MANKATO — Mankato Clinic and Mayo Clinic Health System in Mankato are considered state leaders among their peers in breast and cervical cancer screenings and childhood immunizations.
These distinctions and more were highlighted in a report released this month by MN Community Measurement — a health-tracking nonprofit. The report compiled data from 885 clinics, 250 medical groups and 135 hospitals in measures including clinical quality, cost and patient experience.
The two medical groups measured in the top 15 in the state in the two cancer screening metrics. Their satellite clinics in Mankato, along with Mayo’s other clinics in the region, were also dotted throughout the report as high performers in numerous other measures.
One such example for Mankato Clinic was earned for its follow-up care for children prescribed with ADHD medication. The medical group was the only one in the state to have consistent improvement over three years in the metric.
Dr. Julie Gerndt, Mankato Clinic’s chief medical officer, said the high marks for follow-up care can be attributed to the clinic’s close relationships with its patients.
“It’s paying attention to what the standard of care is and then partnering with our patients to make sure they get the care they deserve,” she said.
In the case of a child who’s been prescribed ADHD medication, Gerndt said follow-up care might include tracking when to reach out to families once the child is overdue for care.
Mankato Clinic also was found to have the biggest improvement from 2015 to 2016 in use of spirometry testing — a lung assessment — for chronic obstructive pulmonary disease. Gerndt said the 18 percentage point jump reflects clinic initiatives to train staff and obtain equipment for the testing in recent years.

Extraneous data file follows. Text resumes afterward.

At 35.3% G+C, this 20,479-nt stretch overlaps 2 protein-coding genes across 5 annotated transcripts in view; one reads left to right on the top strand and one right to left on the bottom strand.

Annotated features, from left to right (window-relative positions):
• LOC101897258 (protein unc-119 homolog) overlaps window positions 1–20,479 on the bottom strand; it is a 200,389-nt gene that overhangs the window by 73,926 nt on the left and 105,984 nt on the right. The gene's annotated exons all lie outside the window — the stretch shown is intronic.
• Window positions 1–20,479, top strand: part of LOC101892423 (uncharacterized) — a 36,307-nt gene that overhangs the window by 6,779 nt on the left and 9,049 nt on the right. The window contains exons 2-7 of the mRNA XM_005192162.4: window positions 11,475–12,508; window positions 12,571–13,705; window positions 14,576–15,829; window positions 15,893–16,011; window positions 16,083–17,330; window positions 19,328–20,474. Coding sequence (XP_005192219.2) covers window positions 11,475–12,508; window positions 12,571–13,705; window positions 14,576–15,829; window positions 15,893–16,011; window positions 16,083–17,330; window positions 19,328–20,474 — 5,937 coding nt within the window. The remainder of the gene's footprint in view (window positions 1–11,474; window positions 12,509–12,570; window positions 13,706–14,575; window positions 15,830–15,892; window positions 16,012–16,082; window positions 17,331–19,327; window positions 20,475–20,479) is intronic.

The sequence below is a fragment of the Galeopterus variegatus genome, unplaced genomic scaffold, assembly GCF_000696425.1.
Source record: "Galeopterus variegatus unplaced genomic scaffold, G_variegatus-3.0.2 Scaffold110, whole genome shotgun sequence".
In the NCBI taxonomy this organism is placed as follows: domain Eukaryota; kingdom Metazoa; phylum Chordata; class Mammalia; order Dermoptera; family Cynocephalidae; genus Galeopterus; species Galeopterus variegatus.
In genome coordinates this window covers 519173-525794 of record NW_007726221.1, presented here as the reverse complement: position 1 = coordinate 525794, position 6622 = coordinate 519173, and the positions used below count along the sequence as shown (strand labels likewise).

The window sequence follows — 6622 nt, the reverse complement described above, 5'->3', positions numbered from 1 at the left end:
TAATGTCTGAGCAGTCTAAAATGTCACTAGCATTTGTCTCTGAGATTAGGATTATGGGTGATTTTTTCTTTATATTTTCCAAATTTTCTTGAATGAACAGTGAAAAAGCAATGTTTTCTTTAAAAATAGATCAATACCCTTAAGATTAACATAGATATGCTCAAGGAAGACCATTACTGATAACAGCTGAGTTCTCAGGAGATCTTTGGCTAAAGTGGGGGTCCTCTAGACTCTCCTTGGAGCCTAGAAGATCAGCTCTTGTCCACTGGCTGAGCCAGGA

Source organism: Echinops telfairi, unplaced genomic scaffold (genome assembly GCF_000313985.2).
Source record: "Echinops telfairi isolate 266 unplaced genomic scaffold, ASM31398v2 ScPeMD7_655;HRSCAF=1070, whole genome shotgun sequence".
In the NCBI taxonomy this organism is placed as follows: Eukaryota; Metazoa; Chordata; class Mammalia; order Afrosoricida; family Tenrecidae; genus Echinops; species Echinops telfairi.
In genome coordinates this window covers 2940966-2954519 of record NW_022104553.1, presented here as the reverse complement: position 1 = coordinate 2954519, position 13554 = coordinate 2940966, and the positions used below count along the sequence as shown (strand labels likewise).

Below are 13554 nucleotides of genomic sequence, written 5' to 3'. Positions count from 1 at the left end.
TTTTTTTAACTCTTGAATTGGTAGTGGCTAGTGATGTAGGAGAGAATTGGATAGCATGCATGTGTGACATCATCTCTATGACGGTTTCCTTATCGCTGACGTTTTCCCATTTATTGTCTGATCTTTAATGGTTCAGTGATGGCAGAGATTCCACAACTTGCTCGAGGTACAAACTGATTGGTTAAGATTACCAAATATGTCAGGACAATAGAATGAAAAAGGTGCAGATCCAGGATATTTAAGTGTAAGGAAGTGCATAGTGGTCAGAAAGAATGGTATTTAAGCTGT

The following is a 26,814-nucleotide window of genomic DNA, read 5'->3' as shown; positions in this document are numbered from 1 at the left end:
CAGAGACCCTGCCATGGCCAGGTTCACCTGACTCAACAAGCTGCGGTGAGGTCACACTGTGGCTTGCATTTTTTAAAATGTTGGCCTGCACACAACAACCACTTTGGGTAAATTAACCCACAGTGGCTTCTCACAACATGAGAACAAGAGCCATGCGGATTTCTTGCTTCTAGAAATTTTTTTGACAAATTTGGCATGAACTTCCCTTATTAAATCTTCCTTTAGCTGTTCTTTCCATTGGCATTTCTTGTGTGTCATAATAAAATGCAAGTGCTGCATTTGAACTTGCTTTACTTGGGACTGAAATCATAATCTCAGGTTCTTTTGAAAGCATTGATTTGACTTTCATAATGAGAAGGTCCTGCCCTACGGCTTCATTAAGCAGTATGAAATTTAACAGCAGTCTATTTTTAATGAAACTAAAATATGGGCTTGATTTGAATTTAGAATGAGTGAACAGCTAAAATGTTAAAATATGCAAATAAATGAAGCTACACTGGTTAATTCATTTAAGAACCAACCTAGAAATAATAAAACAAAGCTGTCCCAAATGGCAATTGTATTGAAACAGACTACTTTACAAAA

“For any measurement we improve on, you can bet there was two years of pre-work that went into improving that measured number.”
Along with its high measures in the cancer screenings, Mayo’s Mankato campus also stood out in its care for patients with high blood pressure. Mayo Clinic Health System in St. James, meanwhile, was among medical groups showing consistent improvement over three years in chlamydia screening for women.
Dr. Jennifer Johnson, Mayo’s Southwest Minnesota region physician lead for clinical outcomes, said the report is used to find and address differences between clinics within the same medical groups. The good performers can be held up as a benchmark, she said.
“We’re always honored to be recognized for that hard work we do every day and continue to use this data to improve,” she said.
The report’s multi-year measures can be particularly helpful in showing year-to-year improvement, she said.
“It’s not good enough to do something really well one year,” she said. “We want to continue to offer that same level of care year after year, clinic after clinic, patient after patient.”
The lengthy report can be found at www.mncm.org.